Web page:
Every time I’ve looked at Windows 10, it hasn’t been long before I’ve run away screaming. As recently as May the ISO was nowhere near ready for prime time. Testing Windows 10 seemed to me like volunteering to be an unpaid drug trial guinea pig – it would be painful and could potentially give you horrible side effects, and you wouldn’t even have an envelope of cash at the end to show for it. … While working with Windows 10, I found it hard to believe that this is a product three weeks from release.”
So very glad that I’ve uninstalled the Windows Update for KB3035583 Windows update, which was the 600kb of unwanted nag-ware that would have tried to auto-install Windows 10.
Amazon’s recommendation system is still dismal. I put a Huawei wi-fi router in my wishlist and Amazon is instantly certain I would love a Bosch IXO Cordless Lithium-Ion Screwdriver. Erm, nope. I will probably purchase the blu-ray of Tomorrowland (gotta get those 20+ minutes of deleted scenes), therefore Amazon’s system thinks I am clamoring to purchase every Hollywood blu-ray movie out there, from zombie crap through American schlock comedies to (blurgh) Jupiter Ascending. Erm, nope. Has anyone yet developed a recommendations system / taste-matching engine that isn’t moronic? I haven’t heard of one, but if you have one then please sell it to Amazon.
A proposed new European law would effectively remove the right to take and share photos in public places, across the UK and Europe…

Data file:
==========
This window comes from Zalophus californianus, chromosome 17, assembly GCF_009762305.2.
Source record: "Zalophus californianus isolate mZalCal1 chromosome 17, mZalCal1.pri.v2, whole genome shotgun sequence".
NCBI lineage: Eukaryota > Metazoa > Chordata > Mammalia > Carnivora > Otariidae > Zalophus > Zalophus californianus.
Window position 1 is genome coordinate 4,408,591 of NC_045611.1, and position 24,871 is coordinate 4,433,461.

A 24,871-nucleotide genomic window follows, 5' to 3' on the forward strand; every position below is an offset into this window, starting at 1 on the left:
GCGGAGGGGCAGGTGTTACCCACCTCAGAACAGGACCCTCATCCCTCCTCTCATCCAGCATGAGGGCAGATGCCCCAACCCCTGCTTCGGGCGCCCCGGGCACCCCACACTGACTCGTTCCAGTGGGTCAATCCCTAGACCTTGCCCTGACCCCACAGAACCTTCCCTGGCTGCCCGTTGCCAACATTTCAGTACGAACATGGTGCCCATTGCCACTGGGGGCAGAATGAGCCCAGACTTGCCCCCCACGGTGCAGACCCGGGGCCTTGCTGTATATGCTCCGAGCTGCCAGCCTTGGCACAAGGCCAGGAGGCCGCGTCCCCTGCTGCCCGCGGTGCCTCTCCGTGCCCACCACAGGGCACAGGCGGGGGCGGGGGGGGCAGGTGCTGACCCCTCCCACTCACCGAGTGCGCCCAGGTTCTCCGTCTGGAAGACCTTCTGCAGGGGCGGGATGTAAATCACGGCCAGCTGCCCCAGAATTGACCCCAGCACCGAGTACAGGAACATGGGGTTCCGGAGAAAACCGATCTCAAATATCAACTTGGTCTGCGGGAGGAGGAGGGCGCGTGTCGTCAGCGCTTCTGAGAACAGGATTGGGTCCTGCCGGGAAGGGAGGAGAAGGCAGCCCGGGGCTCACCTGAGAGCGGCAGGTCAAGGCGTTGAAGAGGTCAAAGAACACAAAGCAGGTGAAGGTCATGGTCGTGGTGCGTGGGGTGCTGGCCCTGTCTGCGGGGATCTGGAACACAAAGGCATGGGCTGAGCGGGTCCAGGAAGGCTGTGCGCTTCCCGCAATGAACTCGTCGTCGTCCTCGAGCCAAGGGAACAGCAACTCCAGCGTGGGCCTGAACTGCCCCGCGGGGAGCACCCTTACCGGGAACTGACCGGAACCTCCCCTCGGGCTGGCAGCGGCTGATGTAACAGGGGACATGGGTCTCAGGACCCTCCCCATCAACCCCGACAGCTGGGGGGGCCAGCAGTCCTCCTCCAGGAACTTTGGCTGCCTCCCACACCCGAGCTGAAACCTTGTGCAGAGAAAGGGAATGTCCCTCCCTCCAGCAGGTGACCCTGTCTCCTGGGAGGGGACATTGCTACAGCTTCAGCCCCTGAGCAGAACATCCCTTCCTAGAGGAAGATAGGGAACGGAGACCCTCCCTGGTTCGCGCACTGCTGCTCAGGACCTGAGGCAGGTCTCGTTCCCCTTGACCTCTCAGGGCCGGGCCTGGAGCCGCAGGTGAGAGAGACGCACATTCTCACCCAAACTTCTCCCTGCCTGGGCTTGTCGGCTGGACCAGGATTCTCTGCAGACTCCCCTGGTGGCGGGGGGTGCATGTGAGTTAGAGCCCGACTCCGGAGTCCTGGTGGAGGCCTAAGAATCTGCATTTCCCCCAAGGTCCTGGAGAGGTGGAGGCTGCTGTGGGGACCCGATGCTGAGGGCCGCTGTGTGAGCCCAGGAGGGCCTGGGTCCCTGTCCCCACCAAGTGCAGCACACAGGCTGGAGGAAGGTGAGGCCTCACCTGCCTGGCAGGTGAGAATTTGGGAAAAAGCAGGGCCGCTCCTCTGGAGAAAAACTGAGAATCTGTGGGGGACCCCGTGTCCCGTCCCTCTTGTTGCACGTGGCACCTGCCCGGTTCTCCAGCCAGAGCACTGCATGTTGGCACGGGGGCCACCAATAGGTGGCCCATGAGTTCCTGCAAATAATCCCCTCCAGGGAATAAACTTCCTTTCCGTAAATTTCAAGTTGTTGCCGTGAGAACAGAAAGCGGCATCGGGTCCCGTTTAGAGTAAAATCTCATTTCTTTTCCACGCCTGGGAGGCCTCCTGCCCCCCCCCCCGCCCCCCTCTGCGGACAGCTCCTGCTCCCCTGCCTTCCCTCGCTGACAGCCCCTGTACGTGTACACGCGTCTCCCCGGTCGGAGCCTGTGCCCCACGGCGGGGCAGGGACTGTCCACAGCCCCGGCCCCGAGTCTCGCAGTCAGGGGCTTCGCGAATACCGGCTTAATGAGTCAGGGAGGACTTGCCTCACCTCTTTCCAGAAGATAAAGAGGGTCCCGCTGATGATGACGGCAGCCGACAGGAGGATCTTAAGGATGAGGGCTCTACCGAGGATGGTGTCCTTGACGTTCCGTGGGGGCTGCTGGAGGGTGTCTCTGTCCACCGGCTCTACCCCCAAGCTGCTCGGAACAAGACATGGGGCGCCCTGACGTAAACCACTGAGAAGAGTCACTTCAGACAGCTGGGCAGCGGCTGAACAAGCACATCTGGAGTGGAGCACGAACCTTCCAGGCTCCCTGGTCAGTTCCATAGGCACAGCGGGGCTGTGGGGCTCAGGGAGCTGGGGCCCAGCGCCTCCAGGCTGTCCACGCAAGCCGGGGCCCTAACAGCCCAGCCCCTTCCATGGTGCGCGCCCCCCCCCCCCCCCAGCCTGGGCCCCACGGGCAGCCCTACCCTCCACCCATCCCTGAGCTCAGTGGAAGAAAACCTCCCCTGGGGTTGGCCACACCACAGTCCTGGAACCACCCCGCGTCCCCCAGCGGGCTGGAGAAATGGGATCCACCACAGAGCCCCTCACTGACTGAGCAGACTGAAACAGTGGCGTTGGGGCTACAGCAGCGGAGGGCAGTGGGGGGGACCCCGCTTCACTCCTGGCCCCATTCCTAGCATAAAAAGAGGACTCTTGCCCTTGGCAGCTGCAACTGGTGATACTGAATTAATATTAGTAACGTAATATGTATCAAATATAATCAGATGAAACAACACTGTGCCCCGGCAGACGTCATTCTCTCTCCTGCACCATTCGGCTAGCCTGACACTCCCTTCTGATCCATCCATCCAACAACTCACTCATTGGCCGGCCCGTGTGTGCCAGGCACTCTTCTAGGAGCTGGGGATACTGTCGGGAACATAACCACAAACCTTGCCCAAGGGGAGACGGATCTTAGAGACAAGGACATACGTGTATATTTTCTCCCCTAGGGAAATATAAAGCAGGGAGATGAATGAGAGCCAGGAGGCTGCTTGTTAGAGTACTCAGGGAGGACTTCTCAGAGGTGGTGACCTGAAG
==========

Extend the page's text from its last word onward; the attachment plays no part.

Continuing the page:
“On the “freedom of panorama” principle, such as the right to create and share images and photographs of public buildings, the text cautions that the commercial use of such reproductions should require authorization from the rightholder.”
It’s a result of pressure from a French MEP, predictably (they’re bizarrely sensitive about commercial photographs of the Eiffel Tower), backed by a UK Labour MEP.
Neil Gaiman takes on a very timely topic, in the week that saw the superb Tomorrowland cruelly tossed aside at the behest of cynical and uncomprehending critics. Gaiman’s “How Stories Last” is a new and lengthy Long Now Foundation talk, followed by a one-to-one discussion with Stewart Brand. Free audio .mp3 (190Mb).
Neil’s talk explores the way stories, myths and tales survive over great lengths of time, such as the 10,000-year span of the Long Now Foundation, and why creating for the future means making works that will endure within the oral tradition.
“Sidewalk Labs, an urban innovation company that will develop technology at the intersection of the physical and digital worlds, with a focus on improving city life for residents, businesses and governments.”
Developing Documentary Photography courses in Moseley, Birmingham: ‘Researching and Planning your Photographic Projects’, and ‘Editing and Exhibiting Your Photographic Project’. 21st July – 5th October 2015.
“The Researching and Planning Your Photographic Projects course provides participants with the skills to research and analyse the works of others, plan and initiate ready to edit bodies of photographic work with the aim of exhibiting them to an audience in the future. After completing this course you will ready to undertake the editing and exhibiting your photographic projects workshop.”